APEC Finance Ministers have taken a significant step by creating at their 2013 annual meeting in Bali an informal, inclusive and advisory public-private platform for collaboration in developing the region’s financial markets, as proposed in the report of the Sydney Symposium. The symposium was co-organized by ABAC and hosted by the Australian Government in Sydney on 10-11 April 2013.
This platform, the APFF, seeks to focus on important issues to help identify measures that will enable market participants to more effectively direct their commercial activities to support the development and integration of the region’s financial markets, and complement ongoing regional and international initiatives and enhance synergy among them.
APFF Work Program
The Sydney Symposium identified priorities for an initial APFF work program.
These priorities were selected based on their expected impact, complementarity with ongoing initiatives, and suitability for yielding tangible results within a short- to medium-term time frame. This work program has been developed through a collaborative effort by financial market participants and multilateral, public sector and academic institutions coordinated by ABAC through its Advisory Group on APEC Financial System Capacity Building. It is organized around five work streams:
• insurance and retirement income;
• lending infrastructure;
• trade and supply chain finance;
• financial market infrastructure and cross-border practices; and
• capital markets.
In addition, APFF will also examine linkages and structural issues, involving a group of leading institutions and experts, who will conduct regular strategic-level discussions to deepen understanding of significant policy and regulatory issues and their impact on financial markets. These discussions will include public sector institutions, business, standard setting bodies, multilateral organizations, academia and other relevant stakeholders.
APFF Insurance and Retirement Income Work Program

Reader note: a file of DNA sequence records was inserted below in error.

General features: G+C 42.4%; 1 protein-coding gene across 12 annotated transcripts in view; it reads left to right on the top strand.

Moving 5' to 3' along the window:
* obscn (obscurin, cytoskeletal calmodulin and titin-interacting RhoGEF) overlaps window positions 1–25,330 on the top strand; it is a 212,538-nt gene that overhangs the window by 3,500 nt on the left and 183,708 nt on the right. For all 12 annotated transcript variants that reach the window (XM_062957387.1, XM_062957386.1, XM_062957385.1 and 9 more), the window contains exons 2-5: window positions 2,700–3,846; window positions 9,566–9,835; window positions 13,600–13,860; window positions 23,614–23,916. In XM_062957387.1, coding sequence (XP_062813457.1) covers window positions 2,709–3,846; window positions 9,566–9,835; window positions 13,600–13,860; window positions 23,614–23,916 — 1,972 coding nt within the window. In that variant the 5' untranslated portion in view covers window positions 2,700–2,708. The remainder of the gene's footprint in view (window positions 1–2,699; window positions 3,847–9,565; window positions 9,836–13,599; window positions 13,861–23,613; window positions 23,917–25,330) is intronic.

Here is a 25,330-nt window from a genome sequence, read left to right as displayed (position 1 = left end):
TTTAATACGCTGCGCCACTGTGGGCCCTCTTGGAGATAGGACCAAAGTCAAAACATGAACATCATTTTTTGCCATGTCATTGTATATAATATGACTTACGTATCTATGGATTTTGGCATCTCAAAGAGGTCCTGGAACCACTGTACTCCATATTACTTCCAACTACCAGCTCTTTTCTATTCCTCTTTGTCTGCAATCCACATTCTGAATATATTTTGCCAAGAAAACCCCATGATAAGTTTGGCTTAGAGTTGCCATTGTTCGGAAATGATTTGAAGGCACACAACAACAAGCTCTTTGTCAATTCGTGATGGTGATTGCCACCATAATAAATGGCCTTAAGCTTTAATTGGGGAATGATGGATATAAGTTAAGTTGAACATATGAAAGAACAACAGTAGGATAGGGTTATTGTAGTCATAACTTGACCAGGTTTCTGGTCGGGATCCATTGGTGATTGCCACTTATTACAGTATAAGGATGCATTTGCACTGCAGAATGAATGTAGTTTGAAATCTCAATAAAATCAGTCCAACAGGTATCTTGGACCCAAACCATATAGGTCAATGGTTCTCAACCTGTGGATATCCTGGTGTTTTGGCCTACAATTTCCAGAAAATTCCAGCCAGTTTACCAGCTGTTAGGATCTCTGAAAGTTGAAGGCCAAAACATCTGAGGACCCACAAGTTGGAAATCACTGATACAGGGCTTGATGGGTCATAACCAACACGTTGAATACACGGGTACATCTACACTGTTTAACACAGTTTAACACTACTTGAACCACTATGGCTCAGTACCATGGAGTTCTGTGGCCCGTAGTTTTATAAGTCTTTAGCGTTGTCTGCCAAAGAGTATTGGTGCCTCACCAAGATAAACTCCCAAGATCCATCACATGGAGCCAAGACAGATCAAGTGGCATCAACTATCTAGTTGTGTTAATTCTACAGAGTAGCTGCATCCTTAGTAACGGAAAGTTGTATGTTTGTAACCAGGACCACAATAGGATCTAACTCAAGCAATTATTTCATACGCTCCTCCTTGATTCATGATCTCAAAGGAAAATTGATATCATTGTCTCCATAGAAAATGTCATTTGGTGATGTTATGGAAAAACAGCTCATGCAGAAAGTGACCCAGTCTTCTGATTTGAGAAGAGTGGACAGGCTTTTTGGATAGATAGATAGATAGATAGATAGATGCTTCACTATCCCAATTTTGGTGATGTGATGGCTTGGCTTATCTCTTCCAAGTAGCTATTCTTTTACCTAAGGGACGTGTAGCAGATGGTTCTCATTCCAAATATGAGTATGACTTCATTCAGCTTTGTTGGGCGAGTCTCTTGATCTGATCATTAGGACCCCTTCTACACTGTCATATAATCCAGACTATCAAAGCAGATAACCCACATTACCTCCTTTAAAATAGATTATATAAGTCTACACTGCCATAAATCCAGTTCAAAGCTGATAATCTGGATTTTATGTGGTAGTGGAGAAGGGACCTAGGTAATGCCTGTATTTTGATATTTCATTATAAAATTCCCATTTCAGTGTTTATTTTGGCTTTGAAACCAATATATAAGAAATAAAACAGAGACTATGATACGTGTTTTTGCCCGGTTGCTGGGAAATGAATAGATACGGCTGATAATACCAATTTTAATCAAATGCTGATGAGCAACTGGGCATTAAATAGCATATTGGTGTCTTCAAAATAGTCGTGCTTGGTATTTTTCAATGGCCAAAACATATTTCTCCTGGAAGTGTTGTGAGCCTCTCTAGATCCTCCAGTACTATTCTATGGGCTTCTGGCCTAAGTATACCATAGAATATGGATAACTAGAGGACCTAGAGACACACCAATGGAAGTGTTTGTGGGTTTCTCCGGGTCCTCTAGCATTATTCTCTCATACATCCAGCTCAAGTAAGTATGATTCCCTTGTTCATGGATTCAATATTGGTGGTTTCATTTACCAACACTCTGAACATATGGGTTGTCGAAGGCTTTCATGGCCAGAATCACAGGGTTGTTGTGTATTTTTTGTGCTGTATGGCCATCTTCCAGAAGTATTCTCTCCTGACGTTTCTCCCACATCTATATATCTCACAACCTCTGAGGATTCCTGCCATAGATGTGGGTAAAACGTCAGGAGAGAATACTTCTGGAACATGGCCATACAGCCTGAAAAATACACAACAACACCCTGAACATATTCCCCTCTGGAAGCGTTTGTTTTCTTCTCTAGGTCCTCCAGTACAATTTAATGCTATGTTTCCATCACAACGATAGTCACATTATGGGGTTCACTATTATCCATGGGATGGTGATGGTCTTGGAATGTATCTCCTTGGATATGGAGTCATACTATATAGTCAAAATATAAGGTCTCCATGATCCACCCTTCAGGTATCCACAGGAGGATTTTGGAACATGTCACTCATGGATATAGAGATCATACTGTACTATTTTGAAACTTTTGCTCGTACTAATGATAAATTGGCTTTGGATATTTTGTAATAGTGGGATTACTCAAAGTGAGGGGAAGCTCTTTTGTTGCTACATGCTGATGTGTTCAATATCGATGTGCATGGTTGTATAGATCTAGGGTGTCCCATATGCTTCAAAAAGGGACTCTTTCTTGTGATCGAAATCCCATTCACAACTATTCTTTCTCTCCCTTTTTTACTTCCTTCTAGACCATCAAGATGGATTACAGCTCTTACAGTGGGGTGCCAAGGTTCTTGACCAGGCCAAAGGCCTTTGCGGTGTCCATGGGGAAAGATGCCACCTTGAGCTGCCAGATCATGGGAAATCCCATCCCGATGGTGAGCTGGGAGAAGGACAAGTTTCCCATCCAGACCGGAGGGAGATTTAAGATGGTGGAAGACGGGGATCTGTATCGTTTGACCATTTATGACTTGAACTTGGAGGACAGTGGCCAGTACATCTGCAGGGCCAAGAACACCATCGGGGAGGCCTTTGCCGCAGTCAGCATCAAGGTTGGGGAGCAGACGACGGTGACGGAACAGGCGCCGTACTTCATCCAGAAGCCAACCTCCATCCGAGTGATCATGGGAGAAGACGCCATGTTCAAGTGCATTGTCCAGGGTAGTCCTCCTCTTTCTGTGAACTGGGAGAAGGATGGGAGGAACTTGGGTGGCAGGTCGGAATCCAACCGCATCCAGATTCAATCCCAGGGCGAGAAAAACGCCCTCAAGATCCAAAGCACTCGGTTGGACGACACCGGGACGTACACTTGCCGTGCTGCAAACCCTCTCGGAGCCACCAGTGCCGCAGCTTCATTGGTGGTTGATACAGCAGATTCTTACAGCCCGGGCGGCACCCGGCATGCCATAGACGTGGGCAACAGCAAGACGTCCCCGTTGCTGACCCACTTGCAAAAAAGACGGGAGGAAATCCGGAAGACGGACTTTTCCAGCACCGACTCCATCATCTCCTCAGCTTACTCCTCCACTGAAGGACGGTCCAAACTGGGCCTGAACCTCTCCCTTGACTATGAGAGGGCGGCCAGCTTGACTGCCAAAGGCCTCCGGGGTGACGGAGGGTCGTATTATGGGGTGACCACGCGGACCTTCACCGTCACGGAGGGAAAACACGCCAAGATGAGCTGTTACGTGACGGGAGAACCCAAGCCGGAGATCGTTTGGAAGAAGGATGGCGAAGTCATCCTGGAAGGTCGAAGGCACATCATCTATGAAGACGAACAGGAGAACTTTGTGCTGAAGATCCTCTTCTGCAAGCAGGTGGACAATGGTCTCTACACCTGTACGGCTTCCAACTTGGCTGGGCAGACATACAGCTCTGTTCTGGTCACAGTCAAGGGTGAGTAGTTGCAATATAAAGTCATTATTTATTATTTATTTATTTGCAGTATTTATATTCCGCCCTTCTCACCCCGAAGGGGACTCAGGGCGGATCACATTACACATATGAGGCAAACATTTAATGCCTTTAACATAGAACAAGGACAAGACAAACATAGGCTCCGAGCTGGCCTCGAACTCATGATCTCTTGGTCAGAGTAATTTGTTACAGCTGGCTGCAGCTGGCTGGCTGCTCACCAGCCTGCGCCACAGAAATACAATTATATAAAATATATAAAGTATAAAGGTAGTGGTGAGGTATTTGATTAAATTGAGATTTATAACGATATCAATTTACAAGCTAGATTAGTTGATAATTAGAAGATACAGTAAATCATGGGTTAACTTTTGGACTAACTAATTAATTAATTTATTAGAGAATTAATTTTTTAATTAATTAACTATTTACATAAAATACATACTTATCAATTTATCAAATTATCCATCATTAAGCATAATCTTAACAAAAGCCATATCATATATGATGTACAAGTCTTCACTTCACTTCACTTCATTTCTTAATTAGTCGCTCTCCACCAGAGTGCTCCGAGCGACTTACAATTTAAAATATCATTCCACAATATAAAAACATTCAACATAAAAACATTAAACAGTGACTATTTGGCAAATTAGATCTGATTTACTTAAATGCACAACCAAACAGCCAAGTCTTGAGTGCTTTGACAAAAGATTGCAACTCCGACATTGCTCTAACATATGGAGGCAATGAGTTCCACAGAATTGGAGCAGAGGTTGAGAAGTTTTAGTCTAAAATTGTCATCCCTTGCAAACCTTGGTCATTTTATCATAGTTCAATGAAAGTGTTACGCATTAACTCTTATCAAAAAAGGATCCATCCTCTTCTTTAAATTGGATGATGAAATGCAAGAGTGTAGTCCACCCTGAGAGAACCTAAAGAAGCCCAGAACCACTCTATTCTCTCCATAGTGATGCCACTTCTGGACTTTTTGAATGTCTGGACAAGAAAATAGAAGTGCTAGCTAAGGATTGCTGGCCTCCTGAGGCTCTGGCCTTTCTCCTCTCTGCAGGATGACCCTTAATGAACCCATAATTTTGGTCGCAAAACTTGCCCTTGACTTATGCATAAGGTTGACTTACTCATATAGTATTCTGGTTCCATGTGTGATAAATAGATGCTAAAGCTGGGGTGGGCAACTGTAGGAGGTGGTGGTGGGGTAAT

This work stream aims to promote policies and regulations supporting insurers’ and pension funds’ long-term business roles and provide advice on the development and funding of retirement systems to foster sustainable institutions, as well as on economic incentives and financial literacy initiatives. Its work will focus on the following areas:
Regulation and accounting
The work stream will seek to identify regulatory, accounting and other issues that constrain insurers and pension funds from effectively providing long-term funding, supporting financial stability and economic and infrastructure development and serving the needs of aging societies(*).
To address these issues, it will develop high-level principles on global standards and regulatory, accounting and solvency regimes to promote long-term business.
Long-term investments and capital markets
The work stream will identify ways to address market, regulatory and operational issues that affect the ability of insurers to make long-term investments in the region, in coordination with related work being undertaken in other APFF work streams.
The work stream will seek to develop high-level principles to address demand- and supply-side issues in the development of lifetime retirement income solutions. The main challenge on the demand side is ensuring sufficient retirement funding or cross-generational support for retiring individuals given the persistent bias of most consumers in the region against investment products like annuities that provide benefits later in return for payments an urgent issue in the face of the impending retirement “tsunami.” On the supply side, the main issue is insurance companies’ manufacturing flexibility (the ability to manufacture lifetime income solutions, which depends on being able to invest in assets that can match the long term liability of longevity products).
(*) Examples of such issues identified in the Sydney Symposium:
• application of regulatory requirements derived from bank-oriented regulations that are not appropriate to the insurance industry and negatively impact insurers’ stabilizing role in financial systems;
• short-term oriented economic accounting and solvency regimes that incentivize insurers to transfer risks to consumers, shift away from long-term protection business and investments and discourage them from investing in assets other than fixed income; and
• adoption of regulatory requirements based on “one-size-fits-all” models that do not sufficiently take into account variation of insurance products and insurers’ roles, needs and consumer behavior and development stage across markets and produce unexpected negative consequences for insurance markets.